Organic ultraviolet (UV) filters are common ingredients of personal care products and occur ubiquitously in the aquatic environment; however, little is known about their distribution in and potential effects to the marine environment. This study reports the occurrence, toxicological effects and risk assessment of eleven commonly consumed UV filters in marine surface water collected from the South China Sea (SCS) coastal region. The concentrations of UV filters ranged from <MDL to 145 ng/L in the SCS, in which benzophenone-3, octocrylene and butyl methoxydibenzoylmethane were the most dominant compounds with their detection frequencies over 97%. Relatively higher levels of total UV filters were found near the highly industrialized and urbanized Pearl River Estuary (PRE) and the concentrations gradually decreased towards the SCS. In general, the environmental levels of UV filters were higher at the western marine waters in Hong Kong than the eastern marine waters. Significant negative correlations were observed between benzophenone-4 and water temperature, as well as ethylhexyl methoxycinnamate and salinity (P < 0.001; r < -0.5). Immobilization test of barnacle nauplius larvae (Balanus amphitrite) was conducted to assess the acute toxicity of organic UV filters to marine organisms. Benzophenone-8 and 4-methylbenzylidene camphor showed relatively higher toxicity with the 50% effect concentrations (EC50) of 2.2 and 3.9 mg/L, respectively. A preliminary risk assessment was conducted by the results obtained from our field and laboratory studies. Results showed that the risk to cause immobilization in barnacle nauplius larvae in associated with exposure to current levels of organic UV filters in the SCS was minimal. Copyright © 2019 Elsevier Inc. All rights reserved.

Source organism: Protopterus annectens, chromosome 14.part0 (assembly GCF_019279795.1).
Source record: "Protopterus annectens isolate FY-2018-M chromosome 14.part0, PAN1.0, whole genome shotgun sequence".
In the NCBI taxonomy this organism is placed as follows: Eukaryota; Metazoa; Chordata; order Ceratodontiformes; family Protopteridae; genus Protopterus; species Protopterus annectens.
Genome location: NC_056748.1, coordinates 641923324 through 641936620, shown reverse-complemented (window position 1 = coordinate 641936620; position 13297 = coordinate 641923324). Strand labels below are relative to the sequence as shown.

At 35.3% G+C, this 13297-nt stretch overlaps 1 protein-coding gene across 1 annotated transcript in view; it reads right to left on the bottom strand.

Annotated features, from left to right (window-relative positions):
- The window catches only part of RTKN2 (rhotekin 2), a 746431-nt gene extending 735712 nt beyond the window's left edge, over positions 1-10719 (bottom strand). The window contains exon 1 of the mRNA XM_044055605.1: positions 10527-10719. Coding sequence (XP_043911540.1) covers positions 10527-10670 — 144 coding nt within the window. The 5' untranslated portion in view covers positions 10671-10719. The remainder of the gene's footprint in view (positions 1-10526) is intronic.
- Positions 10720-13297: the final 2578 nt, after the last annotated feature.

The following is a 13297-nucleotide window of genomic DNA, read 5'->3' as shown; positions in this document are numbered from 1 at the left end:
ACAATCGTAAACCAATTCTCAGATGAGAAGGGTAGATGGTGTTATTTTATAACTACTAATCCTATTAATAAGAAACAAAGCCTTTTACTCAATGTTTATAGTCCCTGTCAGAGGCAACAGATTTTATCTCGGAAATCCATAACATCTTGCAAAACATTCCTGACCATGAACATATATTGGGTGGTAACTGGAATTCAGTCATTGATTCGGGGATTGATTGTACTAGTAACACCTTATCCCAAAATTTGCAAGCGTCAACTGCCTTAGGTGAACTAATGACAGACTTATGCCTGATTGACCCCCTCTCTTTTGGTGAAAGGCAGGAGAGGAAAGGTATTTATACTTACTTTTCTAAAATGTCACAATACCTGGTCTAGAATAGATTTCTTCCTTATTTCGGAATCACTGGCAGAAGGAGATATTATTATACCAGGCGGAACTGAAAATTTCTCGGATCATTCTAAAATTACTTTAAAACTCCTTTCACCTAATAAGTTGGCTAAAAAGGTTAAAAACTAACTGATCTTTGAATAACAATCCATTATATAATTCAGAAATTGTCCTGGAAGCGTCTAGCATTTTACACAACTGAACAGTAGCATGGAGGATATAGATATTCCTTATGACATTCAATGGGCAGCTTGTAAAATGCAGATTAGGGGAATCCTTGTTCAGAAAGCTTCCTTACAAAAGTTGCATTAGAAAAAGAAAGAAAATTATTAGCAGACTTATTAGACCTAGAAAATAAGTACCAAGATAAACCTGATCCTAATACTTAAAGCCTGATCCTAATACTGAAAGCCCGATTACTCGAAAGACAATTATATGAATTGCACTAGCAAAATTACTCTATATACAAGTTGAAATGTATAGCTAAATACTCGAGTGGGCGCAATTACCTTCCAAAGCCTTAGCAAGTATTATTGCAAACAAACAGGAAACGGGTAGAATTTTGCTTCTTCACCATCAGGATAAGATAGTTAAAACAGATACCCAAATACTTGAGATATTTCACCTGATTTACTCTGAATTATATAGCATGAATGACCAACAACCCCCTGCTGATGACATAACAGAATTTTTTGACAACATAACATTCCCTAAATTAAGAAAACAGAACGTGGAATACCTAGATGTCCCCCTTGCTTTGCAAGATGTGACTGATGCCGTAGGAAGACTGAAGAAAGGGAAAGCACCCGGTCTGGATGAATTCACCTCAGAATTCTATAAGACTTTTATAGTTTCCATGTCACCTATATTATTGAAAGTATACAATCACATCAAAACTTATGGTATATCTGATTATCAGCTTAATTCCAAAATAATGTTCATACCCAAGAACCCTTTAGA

CitationTsui, M. M. P., Chen, L., He, T., Wang, Q., Hu, C., Lam, J. C. W., & Lam, P. K. S. (2019). Organic ultraviolet (UV) filters in the South China sea coastal region: Environmental occurrence, toxicological effects and risk assessment. Ecotoxicology and Environmental Safety, 181, 26-33. doi: 10.1016/j.ecoenv.2019.05.075
- Coastal pollution
- Marine pollution
- South China Sea
- Pearl River Delta (PRD)